The impact of service-learning on student attitudes toward race and social justice
Service-learning and community service have become increasingly common pedagogical tools in creating opportunities for college students to engage meaningfully with the world and apply knowledge and skills acquired in the classroom to "real life" settings. Educators have promoted these practices as transformative experiences that encourage students to reflect critically on the world and their experience within it and to develop habits of engaged citizenship that promote sustained commitment to a more just and equitable society. The purpose of this qualitative inquiry is to interrogate and report findings for four key questions: How do college students make meaning of their service-learning experiences? How do service-learning experiences combine with other course activities and prior experiences and personal background to affect college students' attitudes about race and social justice? How do college students communicate what they are learning and the meaning they are making from service-learning experiences? What are the positive and negative effects of service-learning on the development of knowledge, skills, and attitudes about race and social justice for college students from racially and socioeconomically privileged groups? These questions are examined in the context of service-learning assigned as part of an introductory course on schooling in a diverse society within a teacher education program at an urban, Catholic, Jesuit university. Four case study narratives are presented to illustrate the experiences and meaning-making processes of students with racial and socioeconomic privilege. Also presented are findings regarding factors in five key areas across cases that influence service-learning experiences and outcomes: students' family relationships, identity development, and background; previous experiences with and exposure to diversity, poverty, and community service; current perceptions and expectations regarding race, poverty, and the role of service; service site environment, activities, and relationships; and the connection of service-learning to the course content, instructor, and teaching methods. Finally, implications are discussed for service-learning and teacher education programs, including student development perspectives, course design, service site selection, realistic expectations for courses and students, and the types of prolonged experience and cross-cultural engagement that lead students to develop a commitment to multicultural education and an ethos of teaching for social justice.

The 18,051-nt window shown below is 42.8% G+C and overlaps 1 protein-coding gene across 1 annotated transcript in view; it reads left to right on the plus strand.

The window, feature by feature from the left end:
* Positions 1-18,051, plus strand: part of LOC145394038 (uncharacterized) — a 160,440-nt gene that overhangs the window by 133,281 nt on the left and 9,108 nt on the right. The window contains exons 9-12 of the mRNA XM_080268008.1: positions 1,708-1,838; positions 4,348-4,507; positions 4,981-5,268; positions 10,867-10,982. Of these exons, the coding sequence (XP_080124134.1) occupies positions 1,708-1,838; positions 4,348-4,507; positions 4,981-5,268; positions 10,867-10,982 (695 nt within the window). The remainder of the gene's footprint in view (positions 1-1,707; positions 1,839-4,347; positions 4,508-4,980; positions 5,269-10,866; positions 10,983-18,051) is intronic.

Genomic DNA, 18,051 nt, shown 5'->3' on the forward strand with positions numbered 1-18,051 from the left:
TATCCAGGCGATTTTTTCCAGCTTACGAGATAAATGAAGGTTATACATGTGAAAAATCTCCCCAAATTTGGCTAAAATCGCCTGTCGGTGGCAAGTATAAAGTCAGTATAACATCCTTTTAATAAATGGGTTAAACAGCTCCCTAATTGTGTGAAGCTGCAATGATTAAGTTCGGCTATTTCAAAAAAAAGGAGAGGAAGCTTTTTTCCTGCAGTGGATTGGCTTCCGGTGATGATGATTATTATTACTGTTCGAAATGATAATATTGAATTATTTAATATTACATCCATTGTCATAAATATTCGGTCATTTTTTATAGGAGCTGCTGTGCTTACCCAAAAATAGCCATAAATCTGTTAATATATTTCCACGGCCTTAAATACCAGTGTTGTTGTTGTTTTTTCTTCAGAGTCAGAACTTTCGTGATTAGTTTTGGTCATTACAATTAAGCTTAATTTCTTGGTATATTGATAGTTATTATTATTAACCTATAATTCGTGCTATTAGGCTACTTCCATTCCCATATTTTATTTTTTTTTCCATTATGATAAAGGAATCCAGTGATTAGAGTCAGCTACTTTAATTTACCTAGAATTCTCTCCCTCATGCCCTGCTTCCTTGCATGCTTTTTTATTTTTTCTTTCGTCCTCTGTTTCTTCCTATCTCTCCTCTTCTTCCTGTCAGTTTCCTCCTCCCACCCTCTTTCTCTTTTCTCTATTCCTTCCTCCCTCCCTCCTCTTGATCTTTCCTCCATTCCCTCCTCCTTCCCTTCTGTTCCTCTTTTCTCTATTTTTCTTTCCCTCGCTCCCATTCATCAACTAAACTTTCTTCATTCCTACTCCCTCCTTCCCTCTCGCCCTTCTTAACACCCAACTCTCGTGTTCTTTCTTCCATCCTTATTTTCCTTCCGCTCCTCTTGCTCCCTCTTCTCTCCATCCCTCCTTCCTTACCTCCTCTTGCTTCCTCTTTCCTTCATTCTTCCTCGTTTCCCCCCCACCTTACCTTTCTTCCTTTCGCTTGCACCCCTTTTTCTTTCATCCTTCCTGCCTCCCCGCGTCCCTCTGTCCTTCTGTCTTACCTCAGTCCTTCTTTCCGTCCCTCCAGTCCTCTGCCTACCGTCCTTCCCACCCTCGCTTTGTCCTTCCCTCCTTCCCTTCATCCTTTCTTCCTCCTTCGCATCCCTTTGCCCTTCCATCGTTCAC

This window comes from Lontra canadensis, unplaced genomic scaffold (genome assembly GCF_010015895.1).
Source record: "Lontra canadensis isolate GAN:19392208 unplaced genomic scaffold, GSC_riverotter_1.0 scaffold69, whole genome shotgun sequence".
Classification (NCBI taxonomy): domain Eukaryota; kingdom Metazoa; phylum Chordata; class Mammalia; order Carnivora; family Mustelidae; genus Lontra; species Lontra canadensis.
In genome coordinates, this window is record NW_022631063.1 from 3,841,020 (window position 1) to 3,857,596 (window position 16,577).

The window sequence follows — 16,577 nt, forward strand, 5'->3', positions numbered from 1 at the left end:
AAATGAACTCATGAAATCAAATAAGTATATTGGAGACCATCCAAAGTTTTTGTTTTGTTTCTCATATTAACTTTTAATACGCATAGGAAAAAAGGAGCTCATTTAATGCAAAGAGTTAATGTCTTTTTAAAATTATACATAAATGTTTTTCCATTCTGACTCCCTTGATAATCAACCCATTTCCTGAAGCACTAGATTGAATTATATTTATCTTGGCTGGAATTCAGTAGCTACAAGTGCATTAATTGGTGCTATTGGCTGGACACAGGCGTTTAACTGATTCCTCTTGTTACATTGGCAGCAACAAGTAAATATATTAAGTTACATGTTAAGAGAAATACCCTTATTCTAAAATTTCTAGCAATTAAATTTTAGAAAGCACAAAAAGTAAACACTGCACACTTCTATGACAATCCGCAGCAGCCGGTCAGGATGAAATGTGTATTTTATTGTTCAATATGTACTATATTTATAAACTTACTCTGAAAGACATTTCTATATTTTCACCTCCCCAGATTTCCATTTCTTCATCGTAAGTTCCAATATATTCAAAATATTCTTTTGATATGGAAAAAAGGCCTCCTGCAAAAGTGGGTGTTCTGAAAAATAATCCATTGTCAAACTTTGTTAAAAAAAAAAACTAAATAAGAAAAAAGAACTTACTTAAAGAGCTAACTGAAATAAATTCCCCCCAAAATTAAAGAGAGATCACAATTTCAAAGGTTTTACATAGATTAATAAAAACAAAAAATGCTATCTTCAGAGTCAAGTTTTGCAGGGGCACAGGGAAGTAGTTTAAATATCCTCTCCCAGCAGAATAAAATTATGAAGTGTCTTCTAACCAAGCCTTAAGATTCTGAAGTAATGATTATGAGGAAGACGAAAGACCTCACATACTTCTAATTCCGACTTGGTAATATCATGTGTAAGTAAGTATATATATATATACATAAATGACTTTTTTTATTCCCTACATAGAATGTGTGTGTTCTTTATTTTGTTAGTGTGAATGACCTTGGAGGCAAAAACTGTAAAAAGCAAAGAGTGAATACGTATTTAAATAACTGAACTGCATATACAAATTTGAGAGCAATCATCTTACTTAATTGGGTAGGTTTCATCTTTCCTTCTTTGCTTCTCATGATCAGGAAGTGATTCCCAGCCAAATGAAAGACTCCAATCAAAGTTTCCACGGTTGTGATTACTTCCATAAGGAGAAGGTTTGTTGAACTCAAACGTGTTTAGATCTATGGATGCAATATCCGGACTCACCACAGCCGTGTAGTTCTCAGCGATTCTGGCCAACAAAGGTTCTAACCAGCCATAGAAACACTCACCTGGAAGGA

Dooley, Jonathan C, "The impact of service-learning on student attitudes toward race and social justice" (2007). Dissertations (1962 - 2010) Access via Proquest Digital Dissertations. AAI3263807.